5. Hello I am Erwin Coleman, a student at the University of South Alabama. I am in Dr. Strange’s EDM 310 class. We do a lot of technology enhanced learning and I see the benefits of using technology to improve the quality of a student’s education. Every student having a computer to use in the classroom can keep the student’s connected with each other and do more research at an early age so it doesn’t become foreign by the time they reach high school or college. I am glad you inspire your students to become learners and I want to do the same thing when I am educating my students.

  6. Tammy says:

    I find it amazing that you were blessed to have the same studnets for three years. It seems you could create a very strong classroom community. I found your journey with your students interesting for a couple of reasons. One I am not a tech type of person and to have so much technology in the classroom would be a little intimating and for two we are learning about using technology in the classroom and your blog supports that. Many of our classrooms here in Washington, still have not got on board with many of the technology outlets that are available. Therefore it makes it difficult to implement them in the classroom. I enjoyed reading about their journey.

  7. Daniel says:

    Hello! Enjoyed reading over your posts. My school district is currently pushing technology integration district wide. There is resistance from some on our campus. You make it look so exciting to use technology in the classroom, and I hope I can find some ways to include it also. Your students are blessed to have you!

  8. Frederic Robinson says:

    Hello, my name is Fredric Robinson. I attend the University of South Alabama in pursuit of a degree in Physical Education with a teachers certificate. I want to start off by congratulating you on such a great accomplishment with your students. We live in world where technology is being abused in so many ways, so it’s very refreshing to see it used in such a positive manner. In your blog you spoke about examples of innovative pedagogy, and I must say that you are truly using new ways of educating. I’m actually not a user of Skype but I have a different mindset of its possibilities, especially in reference to the teaching methods of my future students. Your story truly touched my heart to see the power of technology, how you included your student with cancer (Celeste McKarlie) into class through Skype; and I’m sure that there are many others who would agree and have taken advantage of your classes discovery. I hope that you continue to change the world in a positive way.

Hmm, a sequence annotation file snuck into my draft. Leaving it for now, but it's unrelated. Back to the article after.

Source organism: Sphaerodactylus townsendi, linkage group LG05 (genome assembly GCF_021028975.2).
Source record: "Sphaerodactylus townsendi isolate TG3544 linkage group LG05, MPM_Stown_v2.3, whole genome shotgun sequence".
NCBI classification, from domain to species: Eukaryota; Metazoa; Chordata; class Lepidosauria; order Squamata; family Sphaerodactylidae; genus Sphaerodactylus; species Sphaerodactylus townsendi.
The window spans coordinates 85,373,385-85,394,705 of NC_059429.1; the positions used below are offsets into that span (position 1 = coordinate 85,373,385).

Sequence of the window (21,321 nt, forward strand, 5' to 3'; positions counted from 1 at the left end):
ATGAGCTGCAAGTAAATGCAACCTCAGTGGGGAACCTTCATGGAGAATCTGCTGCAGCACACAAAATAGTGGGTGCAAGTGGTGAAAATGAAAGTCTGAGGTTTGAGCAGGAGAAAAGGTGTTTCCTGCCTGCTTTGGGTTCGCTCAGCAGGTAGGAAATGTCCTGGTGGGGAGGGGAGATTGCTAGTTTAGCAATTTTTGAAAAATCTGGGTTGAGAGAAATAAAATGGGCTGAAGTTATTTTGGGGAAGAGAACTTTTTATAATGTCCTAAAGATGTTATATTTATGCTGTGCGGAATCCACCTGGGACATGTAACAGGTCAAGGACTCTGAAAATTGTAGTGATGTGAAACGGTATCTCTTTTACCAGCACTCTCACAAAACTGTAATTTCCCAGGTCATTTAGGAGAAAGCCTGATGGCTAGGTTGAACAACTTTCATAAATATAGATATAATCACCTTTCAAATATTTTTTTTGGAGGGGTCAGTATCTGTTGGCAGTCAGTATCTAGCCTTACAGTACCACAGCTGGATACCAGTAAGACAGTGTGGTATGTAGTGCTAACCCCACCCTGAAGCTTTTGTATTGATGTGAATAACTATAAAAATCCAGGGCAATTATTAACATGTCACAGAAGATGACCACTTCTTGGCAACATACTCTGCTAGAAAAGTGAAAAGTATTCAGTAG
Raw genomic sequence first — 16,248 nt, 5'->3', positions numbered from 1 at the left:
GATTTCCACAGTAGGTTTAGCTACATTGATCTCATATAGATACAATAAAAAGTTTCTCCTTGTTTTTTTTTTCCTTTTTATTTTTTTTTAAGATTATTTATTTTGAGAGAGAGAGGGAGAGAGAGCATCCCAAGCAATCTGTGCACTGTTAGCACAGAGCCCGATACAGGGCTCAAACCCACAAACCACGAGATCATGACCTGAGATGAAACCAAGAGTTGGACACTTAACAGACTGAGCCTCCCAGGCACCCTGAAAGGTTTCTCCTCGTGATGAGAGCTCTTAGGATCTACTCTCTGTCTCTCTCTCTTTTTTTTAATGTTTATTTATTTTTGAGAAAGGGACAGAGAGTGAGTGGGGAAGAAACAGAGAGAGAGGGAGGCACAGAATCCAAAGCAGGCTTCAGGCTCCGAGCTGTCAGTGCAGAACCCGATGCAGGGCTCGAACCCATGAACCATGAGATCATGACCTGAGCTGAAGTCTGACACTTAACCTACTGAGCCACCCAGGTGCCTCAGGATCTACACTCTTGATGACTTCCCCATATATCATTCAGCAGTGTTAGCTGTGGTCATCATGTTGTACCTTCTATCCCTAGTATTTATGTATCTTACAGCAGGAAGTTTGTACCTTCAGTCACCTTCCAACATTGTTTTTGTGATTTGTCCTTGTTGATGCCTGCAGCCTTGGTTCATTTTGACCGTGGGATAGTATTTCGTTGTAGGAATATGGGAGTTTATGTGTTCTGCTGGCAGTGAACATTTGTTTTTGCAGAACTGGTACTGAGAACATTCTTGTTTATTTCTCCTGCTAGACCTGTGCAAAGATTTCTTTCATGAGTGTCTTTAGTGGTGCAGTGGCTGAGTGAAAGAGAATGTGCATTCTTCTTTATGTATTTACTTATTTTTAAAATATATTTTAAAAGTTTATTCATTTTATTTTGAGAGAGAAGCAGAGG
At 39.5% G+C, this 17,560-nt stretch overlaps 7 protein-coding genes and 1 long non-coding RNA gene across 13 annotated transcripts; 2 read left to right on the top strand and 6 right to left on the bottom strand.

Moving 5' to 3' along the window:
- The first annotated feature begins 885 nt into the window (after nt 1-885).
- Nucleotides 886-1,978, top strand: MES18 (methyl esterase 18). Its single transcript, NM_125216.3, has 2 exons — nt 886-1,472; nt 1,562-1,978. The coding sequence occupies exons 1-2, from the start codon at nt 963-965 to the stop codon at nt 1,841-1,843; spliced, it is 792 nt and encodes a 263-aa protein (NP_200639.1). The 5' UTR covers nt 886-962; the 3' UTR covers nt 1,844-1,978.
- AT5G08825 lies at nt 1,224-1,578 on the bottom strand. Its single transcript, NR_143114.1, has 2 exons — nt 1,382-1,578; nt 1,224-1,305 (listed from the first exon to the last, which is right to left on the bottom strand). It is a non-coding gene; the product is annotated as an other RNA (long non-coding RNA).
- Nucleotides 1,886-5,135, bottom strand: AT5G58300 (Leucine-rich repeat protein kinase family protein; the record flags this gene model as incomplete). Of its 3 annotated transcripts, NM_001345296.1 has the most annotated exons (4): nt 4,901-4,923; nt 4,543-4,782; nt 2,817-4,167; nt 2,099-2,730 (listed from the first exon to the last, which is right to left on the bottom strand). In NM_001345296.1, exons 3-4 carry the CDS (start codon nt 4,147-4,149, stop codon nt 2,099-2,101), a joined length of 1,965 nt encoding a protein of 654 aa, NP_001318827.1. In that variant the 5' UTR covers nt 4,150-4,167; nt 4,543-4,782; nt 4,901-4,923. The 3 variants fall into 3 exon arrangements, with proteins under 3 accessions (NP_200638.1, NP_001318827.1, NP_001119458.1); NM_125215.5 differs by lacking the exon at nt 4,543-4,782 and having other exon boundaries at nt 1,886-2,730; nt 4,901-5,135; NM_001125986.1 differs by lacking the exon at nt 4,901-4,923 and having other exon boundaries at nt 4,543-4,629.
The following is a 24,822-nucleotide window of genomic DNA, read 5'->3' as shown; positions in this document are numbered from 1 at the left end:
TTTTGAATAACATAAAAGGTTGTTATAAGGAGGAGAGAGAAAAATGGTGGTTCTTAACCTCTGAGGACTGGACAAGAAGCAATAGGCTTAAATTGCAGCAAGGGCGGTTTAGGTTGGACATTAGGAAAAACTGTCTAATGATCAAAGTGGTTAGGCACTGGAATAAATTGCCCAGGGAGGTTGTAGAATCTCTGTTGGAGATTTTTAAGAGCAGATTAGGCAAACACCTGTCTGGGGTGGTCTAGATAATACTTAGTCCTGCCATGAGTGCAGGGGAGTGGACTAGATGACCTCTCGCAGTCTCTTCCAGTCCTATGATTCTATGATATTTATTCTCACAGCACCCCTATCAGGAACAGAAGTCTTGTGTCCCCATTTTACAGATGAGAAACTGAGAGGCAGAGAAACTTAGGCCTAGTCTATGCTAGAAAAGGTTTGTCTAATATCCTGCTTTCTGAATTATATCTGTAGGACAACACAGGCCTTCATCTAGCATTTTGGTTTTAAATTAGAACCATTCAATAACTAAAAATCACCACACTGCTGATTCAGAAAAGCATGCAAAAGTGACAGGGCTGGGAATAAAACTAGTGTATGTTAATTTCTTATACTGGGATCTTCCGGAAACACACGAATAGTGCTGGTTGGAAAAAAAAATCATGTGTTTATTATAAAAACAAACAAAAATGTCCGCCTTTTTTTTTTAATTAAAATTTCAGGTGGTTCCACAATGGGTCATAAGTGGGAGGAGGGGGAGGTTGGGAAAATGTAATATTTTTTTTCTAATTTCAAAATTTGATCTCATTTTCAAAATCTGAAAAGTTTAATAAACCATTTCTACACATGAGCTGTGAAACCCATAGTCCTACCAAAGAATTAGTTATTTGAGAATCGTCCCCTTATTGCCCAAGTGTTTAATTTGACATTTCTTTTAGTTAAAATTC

I will be writing a summary of this blog into my personal blog in the near future about my visit to your page. Here is a link to my class blog as well, in case your would like to explore. My visit has truly been a pleasure and I hope to talk with you soon.

    Fred-

  9. Hello, my name is Jasmine Stevens. I attend the University of South Alabama, majoring in Elementary Education. I found your blog very interesting. The way that you are using and teaching technology to your students is amazing. I was never aware of the use of Skype in the classroom, and how it could be beneficial to the students. I believe what you are doing is so helpful to the students, because before your classroom they most likely did not know the importance of technology and the many ways they can use it for education. The way you included your student who was not able to attend class through Skype was amazingly caring for a teacher to do. I will be including a summary of this blog in my personal blog (http://stevensjasmineedm310.blogspot.com/). You can also take a look at our class blog in your spare time (http://www.edm310.blogspot.com/).

  10. Jason Lynch says:

    I am a student at the University of South Alabama in EDM310. Part of my education here in EDM310 is to read other teachers blog sites, comment, and then post a summary of what we have read and our comment. We each have created a blog page to post these to and this is mine Jason Lynch’s EDM310 Blog. With that being said, I have read several posts from other teachers and I have seen a central theme, technology excels all students. It seems to be the key to making individual students excel in their scholastic. But your post, Leaving Their Mark – Redux, Redux, moved beyond students in their classroom. Instead you used technology to make your classroom grow and involve students from other states. You not only reached your students, but you also reached out to other students in other parts of the US with this program. I was very impressed at what Skype did for your students in this age level of education. A “head fake” to use Randy Pausch, was the writing and language development you installed in your use of technology in the classroom. The students were able to learn grammar, writing, and technology while having fun. Amazing, way to teach. Your ability to turn students around, teach them something new, and have them use it in a practical manner is astounding. As an educator, I believe that would be the height of any teacher to see your students making that cognitive leap. Achieving so much in such a short amount of time, as three years. It makes future teachers such as myself feel that we can make a difference in young students lives.

    Sincerely,

    Jason Lynch
    EDM310 University of South Alabama